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Son of Perhapsatron

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LANL fusion project approaches a milestone

By Roger Snodgrass

Nearly forgotten at times in the buzz of new and renewable energy resources, the pursuit of unlimited fusion energy still engages many different kinds and scales of effort.

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Unlike nuclear fission, in which energy is released by splitting the atom, nuclear fusion creates sun-like quantities of energy by fusing or joining atoms together. Existing nuclear plants work by fission. While they are controversial and still unfulfilled, dreams of one day solving the world’s energy problem often return to the long-term promise of fusion.

An Internet article on BNET recently highlighted “Ten serious Nuclear Fusion Projects Making Progress Around the World.”

The highlighted projects included huge investments like the $10 billion International Thermonuclear Experimental Reactor (ITER) under construction in France and the $4 billion, $300 million a year National Ignition Facility (NIF) at Lawrence Livermore National Laboratory. The BNET article calls NIF “the world’s most watched project,” as it prepares to achieve fusion by firing 192 powerful laser beams into a cylinder the size of a pencil eraser.

The list of serious projects also includes the FRX-L project at Los Alamos National Laboratory, a relatively small experiment, with a budget of about $2.5 million a year. FRX-L has the distinction of being a direct descendant of the Perhapsatron, as recounted in Los Alamos Science (Winter/Spring 1983), the first so-called Z-pinch machine, devised by Jim Tuck, a British scientist who worked with Edward Teller and Enrico Fermi at Los Alamos. Tuck considered the concept of a pulsed, pinched, high-density plasma to be the most promising way to control the enormous energy required to produce fusion.

Nearly 60 years later, LANL scientists are preparing for a return to the research arena, with a series of joint experiments with the Air Force Research Laboratory in Albuquerque. Their niche in the world fusion research is known as magnetized target fusion.

Aiming for an April test date, Glen Wurden, the fusion team leader at LANL, said the current effort makes use of the AFRL pulsed power machine, “Shiva Star.” The machine delivers an enormous amount of power in tiny fractions of a second. FRX-L will enlist the machine to crush an aluminum can and pinch a magnetically contained plasma toward the threshold of density required for fusion.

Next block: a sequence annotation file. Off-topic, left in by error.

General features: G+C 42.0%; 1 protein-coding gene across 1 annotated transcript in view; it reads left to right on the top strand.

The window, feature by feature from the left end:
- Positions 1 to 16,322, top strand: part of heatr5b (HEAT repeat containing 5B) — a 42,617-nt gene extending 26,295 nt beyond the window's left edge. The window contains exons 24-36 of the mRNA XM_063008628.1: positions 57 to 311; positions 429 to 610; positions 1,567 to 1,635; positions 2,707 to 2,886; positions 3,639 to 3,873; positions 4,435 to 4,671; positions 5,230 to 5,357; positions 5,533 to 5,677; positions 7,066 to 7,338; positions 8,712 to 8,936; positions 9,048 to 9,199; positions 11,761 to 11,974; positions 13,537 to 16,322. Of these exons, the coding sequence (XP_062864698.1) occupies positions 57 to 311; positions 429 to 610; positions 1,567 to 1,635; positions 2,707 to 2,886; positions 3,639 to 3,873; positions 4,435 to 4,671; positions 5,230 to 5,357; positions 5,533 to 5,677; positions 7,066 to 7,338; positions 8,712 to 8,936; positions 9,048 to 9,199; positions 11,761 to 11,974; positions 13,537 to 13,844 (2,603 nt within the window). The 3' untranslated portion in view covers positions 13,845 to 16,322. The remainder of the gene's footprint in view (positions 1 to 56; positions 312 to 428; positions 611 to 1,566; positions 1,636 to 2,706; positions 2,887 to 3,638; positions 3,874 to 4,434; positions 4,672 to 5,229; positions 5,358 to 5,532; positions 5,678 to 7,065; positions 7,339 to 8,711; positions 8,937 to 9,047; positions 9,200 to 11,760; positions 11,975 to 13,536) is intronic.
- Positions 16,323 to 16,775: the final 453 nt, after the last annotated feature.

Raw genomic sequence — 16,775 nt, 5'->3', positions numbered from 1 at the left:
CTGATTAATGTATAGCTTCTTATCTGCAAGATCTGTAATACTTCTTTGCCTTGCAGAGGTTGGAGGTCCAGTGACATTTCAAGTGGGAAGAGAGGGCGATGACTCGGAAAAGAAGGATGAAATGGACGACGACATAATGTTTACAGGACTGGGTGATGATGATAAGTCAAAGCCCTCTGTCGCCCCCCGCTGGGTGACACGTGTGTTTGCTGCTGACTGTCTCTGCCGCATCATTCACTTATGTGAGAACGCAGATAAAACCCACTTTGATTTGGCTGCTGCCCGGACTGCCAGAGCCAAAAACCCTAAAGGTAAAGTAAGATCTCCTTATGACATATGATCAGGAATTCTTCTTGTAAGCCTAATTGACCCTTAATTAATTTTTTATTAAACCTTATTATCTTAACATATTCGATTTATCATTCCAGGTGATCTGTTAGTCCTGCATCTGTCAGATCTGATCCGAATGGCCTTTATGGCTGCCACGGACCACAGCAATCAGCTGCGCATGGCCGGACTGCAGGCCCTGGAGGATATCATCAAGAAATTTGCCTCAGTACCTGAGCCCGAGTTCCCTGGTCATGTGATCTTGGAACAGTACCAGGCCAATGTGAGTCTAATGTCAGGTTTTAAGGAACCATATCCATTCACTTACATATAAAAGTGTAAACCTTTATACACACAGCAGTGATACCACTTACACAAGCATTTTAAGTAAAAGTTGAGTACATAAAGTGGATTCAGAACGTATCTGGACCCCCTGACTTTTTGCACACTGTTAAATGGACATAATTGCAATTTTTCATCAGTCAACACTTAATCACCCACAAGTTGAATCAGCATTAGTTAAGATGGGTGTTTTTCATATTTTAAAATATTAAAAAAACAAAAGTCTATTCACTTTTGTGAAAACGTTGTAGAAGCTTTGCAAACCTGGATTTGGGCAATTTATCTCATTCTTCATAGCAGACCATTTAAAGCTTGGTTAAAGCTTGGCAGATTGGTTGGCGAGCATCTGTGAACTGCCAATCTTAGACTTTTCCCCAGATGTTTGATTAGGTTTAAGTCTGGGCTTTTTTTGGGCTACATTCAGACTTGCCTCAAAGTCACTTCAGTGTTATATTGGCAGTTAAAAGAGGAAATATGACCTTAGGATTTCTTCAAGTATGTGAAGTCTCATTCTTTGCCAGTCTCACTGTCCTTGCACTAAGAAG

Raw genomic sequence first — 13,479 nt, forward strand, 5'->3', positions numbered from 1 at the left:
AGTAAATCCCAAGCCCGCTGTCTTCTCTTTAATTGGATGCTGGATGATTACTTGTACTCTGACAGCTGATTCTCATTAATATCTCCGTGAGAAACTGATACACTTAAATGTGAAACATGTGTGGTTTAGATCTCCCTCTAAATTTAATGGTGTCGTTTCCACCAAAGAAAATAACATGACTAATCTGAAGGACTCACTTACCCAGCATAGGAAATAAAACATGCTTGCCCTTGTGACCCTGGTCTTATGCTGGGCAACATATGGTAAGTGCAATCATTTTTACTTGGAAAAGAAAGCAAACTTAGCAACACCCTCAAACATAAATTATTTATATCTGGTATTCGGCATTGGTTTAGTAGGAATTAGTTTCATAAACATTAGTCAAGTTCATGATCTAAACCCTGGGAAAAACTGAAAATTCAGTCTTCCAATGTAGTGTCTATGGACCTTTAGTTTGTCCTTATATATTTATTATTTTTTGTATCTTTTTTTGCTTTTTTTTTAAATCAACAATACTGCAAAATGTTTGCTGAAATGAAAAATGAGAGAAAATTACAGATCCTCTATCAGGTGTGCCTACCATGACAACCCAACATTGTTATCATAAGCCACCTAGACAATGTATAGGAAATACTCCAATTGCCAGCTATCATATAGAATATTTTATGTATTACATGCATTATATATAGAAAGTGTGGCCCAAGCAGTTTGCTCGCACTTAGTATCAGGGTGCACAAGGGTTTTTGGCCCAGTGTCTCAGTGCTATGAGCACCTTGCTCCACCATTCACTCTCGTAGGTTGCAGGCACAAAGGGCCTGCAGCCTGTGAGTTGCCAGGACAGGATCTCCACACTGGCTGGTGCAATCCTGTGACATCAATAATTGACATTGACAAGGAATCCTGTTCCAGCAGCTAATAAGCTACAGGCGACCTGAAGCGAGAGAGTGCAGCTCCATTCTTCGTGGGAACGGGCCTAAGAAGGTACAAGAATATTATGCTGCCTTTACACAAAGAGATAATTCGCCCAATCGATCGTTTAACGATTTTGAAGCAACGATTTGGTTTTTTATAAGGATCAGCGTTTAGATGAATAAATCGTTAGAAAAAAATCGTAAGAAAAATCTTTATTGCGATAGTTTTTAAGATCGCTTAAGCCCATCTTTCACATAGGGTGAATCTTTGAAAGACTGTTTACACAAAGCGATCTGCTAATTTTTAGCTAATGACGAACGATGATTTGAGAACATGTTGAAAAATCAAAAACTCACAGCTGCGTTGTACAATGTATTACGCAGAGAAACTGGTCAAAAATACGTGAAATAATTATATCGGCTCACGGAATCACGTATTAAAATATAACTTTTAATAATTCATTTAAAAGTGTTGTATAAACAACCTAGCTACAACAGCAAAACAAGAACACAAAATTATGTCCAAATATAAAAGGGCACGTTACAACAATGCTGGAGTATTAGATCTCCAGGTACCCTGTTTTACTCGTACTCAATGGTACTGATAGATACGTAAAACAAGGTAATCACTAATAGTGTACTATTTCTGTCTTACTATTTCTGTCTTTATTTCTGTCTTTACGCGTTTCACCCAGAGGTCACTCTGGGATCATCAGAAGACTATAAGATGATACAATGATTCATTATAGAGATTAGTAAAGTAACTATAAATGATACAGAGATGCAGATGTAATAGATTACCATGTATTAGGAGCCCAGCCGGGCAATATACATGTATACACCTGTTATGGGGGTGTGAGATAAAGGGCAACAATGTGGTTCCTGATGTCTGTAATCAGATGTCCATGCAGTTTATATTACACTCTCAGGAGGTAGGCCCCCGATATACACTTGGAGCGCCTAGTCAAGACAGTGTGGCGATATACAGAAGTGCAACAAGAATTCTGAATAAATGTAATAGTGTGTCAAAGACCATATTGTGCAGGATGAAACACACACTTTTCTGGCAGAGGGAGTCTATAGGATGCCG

“The Air Force knows how to crush the can and we know how to form the plasma, after 20 years,” Wurden said.

The work in Albuquerque will be done with partners from The University of New Mexico, the University of Wisconsin and the University of Washington.

The program, Wurden said, aspires to build to four shots for the year and advance to a more advanced experiments at the Nevada Test Site.

In recent years, Los Alamos physicists have been all-purpose collaborators with other fusion researchers around the world. But in the background, a small group of scientists with the FRX-L project has been chipping away at developing their own specialized concept for fusion.

If successful, magnetized target fusion could point the way to what may be a more practical and economical approach, according to the investigators.

Fusion was harnessed for military purposes, in part, because a thermonuclear bomb was a force that could not be contained and therefore could cause a great deal of damage when it was unleashed.

Having the energy available from the conversion of mass into energy, but getting more of that energy than is put into the system and at a reasonable cost in a steady, manageable stream continues to be the elusive dream.

Edmund Synakowski described “the energy producing power of a star for the benefit of mankind” in a statement for his presentation at a Congressional hearing in October 2009. Synakowski said the field of fusion was, “an energy system whose fuel is obtained from seawater and from plentiful supplies of lithium in the Earth, whose resulting radioactivity is modest compared to fission and which yields zero carbon emissions to the atmosphere.”

He called it “one of the most challenging programs of scientific research and development that has ever been undertaken.”